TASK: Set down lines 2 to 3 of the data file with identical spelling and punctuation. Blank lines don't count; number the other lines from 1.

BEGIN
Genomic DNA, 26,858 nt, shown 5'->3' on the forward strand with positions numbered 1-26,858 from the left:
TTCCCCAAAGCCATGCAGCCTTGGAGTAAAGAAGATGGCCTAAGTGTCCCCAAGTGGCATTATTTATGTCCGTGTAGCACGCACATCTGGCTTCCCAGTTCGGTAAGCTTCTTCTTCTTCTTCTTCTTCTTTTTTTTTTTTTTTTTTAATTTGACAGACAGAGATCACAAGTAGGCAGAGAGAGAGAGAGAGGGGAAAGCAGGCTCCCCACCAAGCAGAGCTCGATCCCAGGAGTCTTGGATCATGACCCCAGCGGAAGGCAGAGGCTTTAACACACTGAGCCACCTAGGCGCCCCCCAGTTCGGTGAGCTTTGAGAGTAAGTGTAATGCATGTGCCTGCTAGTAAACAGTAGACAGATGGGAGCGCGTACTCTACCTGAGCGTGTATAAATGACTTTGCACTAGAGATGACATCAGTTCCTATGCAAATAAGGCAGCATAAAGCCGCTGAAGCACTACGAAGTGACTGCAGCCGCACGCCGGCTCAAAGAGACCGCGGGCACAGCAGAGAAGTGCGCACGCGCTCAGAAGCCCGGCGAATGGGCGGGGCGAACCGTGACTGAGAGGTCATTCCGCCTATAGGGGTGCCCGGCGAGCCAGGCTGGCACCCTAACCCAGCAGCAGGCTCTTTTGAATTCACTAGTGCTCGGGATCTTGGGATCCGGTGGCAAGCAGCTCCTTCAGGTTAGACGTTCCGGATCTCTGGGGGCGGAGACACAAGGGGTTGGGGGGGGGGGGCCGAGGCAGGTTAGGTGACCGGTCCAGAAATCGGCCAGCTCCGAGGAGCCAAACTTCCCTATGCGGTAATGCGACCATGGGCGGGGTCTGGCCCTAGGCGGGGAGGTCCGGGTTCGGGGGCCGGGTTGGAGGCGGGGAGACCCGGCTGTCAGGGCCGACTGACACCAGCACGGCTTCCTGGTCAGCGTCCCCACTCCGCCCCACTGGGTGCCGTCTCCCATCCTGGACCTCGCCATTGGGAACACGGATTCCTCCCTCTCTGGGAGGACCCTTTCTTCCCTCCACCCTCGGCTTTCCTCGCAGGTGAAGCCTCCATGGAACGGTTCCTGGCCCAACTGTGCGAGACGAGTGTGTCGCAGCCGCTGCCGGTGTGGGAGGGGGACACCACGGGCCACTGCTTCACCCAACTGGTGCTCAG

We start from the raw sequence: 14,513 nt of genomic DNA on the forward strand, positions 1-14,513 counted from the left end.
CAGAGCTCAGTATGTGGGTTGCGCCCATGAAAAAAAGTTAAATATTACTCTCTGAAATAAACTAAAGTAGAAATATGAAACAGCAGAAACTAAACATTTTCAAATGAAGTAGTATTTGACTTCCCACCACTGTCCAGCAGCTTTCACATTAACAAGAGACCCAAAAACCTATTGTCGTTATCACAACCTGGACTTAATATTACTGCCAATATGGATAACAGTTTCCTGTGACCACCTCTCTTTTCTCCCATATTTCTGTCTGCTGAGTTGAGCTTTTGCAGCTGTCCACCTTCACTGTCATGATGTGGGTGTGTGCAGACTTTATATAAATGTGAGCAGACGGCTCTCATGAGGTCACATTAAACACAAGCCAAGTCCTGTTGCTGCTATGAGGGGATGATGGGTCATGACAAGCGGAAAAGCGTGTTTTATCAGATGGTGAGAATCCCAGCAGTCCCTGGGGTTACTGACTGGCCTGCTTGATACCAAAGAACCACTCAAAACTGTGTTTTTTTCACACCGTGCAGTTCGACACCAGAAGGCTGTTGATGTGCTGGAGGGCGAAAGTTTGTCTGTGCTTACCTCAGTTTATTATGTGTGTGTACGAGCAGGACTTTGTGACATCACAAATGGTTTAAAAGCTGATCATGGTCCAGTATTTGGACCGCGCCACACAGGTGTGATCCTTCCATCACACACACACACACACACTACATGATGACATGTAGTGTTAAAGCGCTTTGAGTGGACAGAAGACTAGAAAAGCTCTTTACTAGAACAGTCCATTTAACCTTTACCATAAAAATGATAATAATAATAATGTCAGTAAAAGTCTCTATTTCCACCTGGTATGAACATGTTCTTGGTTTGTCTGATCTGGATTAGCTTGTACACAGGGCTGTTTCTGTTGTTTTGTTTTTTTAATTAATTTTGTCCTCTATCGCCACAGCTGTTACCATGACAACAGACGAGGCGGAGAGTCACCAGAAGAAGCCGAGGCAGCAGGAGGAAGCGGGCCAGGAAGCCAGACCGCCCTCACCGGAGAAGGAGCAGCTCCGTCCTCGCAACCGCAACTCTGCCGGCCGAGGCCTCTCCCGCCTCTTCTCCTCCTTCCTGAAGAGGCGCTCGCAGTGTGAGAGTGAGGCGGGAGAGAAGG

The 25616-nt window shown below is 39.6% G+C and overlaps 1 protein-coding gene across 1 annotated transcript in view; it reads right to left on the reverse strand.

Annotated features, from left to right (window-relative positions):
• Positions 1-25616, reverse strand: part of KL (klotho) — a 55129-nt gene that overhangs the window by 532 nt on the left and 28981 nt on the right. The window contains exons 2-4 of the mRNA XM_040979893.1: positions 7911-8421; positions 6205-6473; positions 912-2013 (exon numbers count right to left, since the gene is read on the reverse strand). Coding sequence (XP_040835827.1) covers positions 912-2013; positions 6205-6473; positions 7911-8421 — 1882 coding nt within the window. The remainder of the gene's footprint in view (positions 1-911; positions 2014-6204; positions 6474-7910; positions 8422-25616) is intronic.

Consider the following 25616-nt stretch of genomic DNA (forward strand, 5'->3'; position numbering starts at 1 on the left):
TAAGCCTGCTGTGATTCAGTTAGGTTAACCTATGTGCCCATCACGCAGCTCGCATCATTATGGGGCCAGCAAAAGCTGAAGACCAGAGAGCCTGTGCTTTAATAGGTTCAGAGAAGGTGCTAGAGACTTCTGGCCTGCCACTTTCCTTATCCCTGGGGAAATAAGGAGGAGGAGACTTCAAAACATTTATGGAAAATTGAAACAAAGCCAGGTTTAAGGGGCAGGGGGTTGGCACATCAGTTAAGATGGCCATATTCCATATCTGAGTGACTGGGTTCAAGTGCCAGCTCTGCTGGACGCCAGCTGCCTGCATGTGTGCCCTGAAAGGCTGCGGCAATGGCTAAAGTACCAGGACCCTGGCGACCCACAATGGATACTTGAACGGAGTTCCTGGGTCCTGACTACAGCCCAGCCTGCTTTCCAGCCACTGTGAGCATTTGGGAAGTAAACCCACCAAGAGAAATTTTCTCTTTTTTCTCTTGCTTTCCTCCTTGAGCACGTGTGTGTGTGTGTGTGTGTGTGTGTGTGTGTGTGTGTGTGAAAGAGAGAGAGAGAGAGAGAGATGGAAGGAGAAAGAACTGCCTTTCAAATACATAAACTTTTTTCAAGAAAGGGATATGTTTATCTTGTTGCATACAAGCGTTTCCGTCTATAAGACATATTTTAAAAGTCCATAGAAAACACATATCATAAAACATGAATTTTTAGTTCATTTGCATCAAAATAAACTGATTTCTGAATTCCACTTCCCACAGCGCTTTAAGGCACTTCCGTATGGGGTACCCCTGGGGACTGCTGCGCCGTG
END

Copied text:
TTCCCCAAAGCCATGCAGCCTTGGAGTAAAGAAGATGGCCTAAGTGTCCCCAAGTGGCATTATTTATGTCCGTGTAGCACGCACATCTGGCTTCCCAGTTCGGTAAGCTTCTTCTTCTTCTTCTTCTTCTTTTTTTTTTTTTTTTTTAATTTGACAGACAGAGATCACAAGTAGGCAGAGAGAGAGAGAGAGGGGAAAGCAGGCTCCCCACCAAGCAGAGCTCGATCCCAGGAGTCTTGGATCATGACCCCAGCGGAAGGCAGAGGCTTTAACACACTGAGCCACCTAGGCGCCCCCCAGTTCGGTGAGCTTTGAGAGTAAGTGTAATGCATGTGCCTGCTAGTAAACAGTAGACAGATGGGAGCGCGTACTCTACCTGAGCGTGTATAAATGACTTTGCACTAGAGATGACATCAGTTCCTATGCAAATAAGGCAGCATAAAGCCGCTGAAGCACTACGAAGTGACTGCAGCCGCACGCCGGCTCAAAGAGACCGCGGGCACAGCAGAGAAGTGCGCACGCGCTCAGAAGCCCGGCGAATGGGCGGGGCGAACCGTGACTGAGAGGTCATTCCGCCTATAGGGGTGCCCGGCGAGCCAGGCTGGCACCCTAACCCAGCAGCAGGCTCTTTTGAATTCACTAGTGCTCGGGATCTTGGGATCCGGTGGCAAGCAGCTCCTTCAGGTTAGACGTTCCGGATCTCTGGGGGCGGAGACACAAGGGGTTGGGGGGGGGGGGCCGAGGCAGGTTAGGTGACCGGTCCAGAAATCGGCCAGCTCCGAGGAGCCAAACTTCCCTATGCGGTAATGCGACCATGGGCGGGGTCTGGCCCTAGGCGGGGAGGTCCGGGTTCGGGGGCCGGGTTGGAGGCGGGGAGACCCGGCTGTCAGGGCCGACTGACACCAGCACGGCTTCCTGGTCAGCGTCCCCACTCCGCCCCACTGGGTGCCGTCTCCCATCCTGGACCTCGCCATTGGGAACACGGATTCCTCCCTCTCTGGGAGGACCCTTTCTTCCCTCCACCCTCGGCTTTCCTCGCAGGTGAAGCCTCCATGGAACGGTTCCTGGCCCAACTGTGCGAGACGAGTGTGTCGCAGCCGCTGCCGGTGTGGGAGGGGGACACCACGGGCCACTGCTTCACCCAACTGGTGCTCAG

We start from the raw sequence: 14,513 nt of genomic DNA on the forward strand, positions 1-14,513 counted from the left end.